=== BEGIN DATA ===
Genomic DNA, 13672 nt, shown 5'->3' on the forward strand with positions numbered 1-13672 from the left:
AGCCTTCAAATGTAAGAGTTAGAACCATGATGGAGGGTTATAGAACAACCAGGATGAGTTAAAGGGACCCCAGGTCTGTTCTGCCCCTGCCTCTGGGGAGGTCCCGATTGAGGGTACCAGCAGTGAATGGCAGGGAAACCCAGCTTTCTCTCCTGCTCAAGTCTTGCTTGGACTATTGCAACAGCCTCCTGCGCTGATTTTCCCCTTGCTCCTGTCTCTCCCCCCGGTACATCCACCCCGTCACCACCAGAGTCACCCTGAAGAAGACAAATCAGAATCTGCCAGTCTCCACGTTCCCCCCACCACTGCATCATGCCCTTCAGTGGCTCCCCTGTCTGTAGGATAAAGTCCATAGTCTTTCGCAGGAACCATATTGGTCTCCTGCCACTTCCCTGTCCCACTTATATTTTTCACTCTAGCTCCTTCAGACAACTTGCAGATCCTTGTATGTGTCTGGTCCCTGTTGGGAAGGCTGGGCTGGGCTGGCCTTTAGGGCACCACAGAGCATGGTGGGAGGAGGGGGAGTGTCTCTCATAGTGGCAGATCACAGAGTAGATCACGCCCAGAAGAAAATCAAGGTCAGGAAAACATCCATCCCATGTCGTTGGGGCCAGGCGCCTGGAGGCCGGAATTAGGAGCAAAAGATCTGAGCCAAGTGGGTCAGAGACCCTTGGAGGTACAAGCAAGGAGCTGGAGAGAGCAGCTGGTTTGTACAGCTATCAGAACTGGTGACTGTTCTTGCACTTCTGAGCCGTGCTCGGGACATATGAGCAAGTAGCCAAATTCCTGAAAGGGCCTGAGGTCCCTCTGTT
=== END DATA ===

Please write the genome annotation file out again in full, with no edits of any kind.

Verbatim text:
Genomic DNA, 13672 nt, shown 5'->3' on the forward strand with positions numbered 1-13672 from the left:
AGCCTTCAAATGTAAGAGTTAGAACCATGATGGAGGGTTATAGAACAACCAGGATGAGTTAAAGGGACCCCAGGTCTGTTCTGCCCCTGCCTCTGGGGAGGTCCCGATTGAGGGTACCAGCAGTGAATGGCAGGGAAACCCAGCTTTCTCTCCTGCTCAAGTCTTGCTTGGACTATTGCAACAGCCTCCTGCGCTGATTTTCCCCTTGCTCCTGTCTCTCCCCCCGGTACATCCACCCCGTCACCACCAGAGTCACCCTGAAGAAGACAAATCAGAATCTGCCAGTCTCCACGTTCCCCCCACCACTGCATCATGCCCTTCAGTGGCTCCCCTGTCTGTAGGATAAAGTCCATAGTCTTTCGCAGGAACCATATTGGTCTCCTGCCACTTCCCTGTCCCACTTATATTTTTCACTCTAGCTCCTTCAGACAACTTGCAGATCCTTGTATGTGTCTGGTCCCTGTTGGGAAGGCTGGGCTGGGCTGGCCTTTAGGGCACCACAGAGCATGGTGGGAGGAGGGGGAGTGTCTCTCATAGTGGCAGATCACAGAGTAGATCACGCCCAGAAGAAAATCAAGGTCAGGAAAACATCCATCCCATGTCGTTGGGGCCAGGCGCCTGGAGGCCGGAATTAGGAGCAAAAGATCTGAGCCAAGTGGGTCAGAGACCCTTGGAGGTACAAGCAAGGAGCTGGAGAGAGCAGCTGGTTTGTACAGCTATCAGAACTGGTGACTGTTCTTGCACTTCTGAGCCGTGCTCGGGACATATGAGCAAGTAGCCAAATTCCTGAAAGGGCCTGAGGTCCCTCTGTT